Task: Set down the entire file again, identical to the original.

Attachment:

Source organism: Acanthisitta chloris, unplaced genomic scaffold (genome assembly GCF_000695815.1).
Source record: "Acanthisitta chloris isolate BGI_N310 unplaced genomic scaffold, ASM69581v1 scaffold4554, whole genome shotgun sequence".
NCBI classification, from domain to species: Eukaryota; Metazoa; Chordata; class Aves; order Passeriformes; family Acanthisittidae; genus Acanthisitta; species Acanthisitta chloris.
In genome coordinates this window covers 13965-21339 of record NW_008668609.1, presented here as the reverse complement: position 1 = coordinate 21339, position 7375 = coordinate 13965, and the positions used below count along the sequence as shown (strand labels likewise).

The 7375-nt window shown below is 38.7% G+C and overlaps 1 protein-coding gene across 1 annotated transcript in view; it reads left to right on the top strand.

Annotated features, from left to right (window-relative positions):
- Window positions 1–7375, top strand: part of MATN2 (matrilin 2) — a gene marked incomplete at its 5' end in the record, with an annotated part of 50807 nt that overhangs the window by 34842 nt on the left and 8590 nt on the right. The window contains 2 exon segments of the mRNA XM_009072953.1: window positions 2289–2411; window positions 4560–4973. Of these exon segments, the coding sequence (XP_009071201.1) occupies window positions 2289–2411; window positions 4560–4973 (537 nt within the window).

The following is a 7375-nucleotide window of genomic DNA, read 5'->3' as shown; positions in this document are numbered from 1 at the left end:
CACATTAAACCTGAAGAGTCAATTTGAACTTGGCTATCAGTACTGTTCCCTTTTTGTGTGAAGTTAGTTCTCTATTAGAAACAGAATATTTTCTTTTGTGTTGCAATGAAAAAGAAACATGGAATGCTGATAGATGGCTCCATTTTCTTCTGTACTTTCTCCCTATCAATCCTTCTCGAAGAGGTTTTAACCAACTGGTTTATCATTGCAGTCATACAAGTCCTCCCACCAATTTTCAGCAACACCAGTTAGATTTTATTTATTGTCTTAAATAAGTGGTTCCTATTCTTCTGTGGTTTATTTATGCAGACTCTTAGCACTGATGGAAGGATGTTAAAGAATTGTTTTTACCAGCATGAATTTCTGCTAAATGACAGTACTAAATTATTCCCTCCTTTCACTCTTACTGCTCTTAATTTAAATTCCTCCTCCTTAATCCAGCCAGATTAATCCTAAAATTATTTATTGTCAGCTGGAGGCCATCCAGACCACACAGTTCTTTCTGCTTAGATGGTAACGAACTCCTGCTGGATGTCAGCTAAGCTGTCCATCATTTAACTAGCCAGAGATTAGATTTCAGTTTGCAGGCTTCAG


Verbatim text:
Source organism: Acanthisitta chloris, unplaced genomic scaffold (genome assembly GCF_000695815.1).
Source record: "Acanthisitta chloris isolate BGI_N310 unplaced genomic scaffold, ASM69581v1 scaffold4554, whole genome shotgun sequence".
NCBI classification, from domain to species: Eukaryota; Metazoa; Chordata; class Aves; order Passeriformes; family Acanthisittidae; genus Acanthisitta; species Acanthisitta chloris.
In genome coordinates this window covers 13965-21339 of record NW_008668609.1, presented here as the reverse complement: position 1 = coordinate 21339, position 7375 = coordinate 13965, and the positions used below count along the sequence as shown (strand labels likewise).

The 7375-nt window shown below is 38.7% G+C and overlaps 1 protein-coding gene across 1 annotated transcript in view; it reads left to right on the top strand.

Annotated features, from left to right (window-relative positions):
- Window positions 1–7375, top strand: part of MATN2 (matrilin 2) — a gene marked incomplete at its 5' end in the record, with an annotated part of 50807 nt that overhangs the window by 34842 nt on the left and 8590 nt on the right. The window contains 2 exon segments of the mRNA XM_009072953.1: window positions 2289–2411; window positions 4560–4973. Of these exon segments, the coding sequence (XP_009071201.1) occupies window positions 2289–2411; window positions 4560–4973 (537 nt within the window).

The following is a 7375-nucleotide window of genomic DNA, read 5'->3' as shown; positions in this document are numbered from 1 at the left end:
CACATTAAACCTGAAGAGTCAATTTGAACTTGGCTATCAGTACTGTTCCCTTTTTGTGTGAAGTTAGTTCTCTATTAGAAACAGAATATTTTCTTTTGTGTTGCAATGAAAAAGAAACATGGAATGCTGATAGATGGCTCCATTTTCTTCTGTACTTTCTCCCTATCAATCCTTCTCGAAGAGGTTTTAACCAACTGGTTTATCATTGCAGTCATACAAGTCCTCCCACCAATTTTCAGCAACACCAGTTAGATTTTATTTATTGTCTTAAATAAGTGGTTCCTATTCTTCTGTGGTTTATTTATGCAGACTCTTAGCACTGATGGAAGGATGTTAAAGAATTGTTTTTACCAGCATGAATTTCTGCTAAATGACAGTACTAAATTATTCCCTCCTTTCACTCTTACTGCTCTTAATTTAAATTCCTCCTCCTTAATCCAGCCAGATTAATCCTAAAATTATTTATTGTCAGCTGGAGGCCATCCAGACCACACAGTTCTTTCTGCTTAGATGGTAACGAACTCCTGCTGGATGTCAGCTAAGCTGTCCATCATTTAACTAGCCAGAGATTAGATTTCAGTTTGCAGGCTTCAG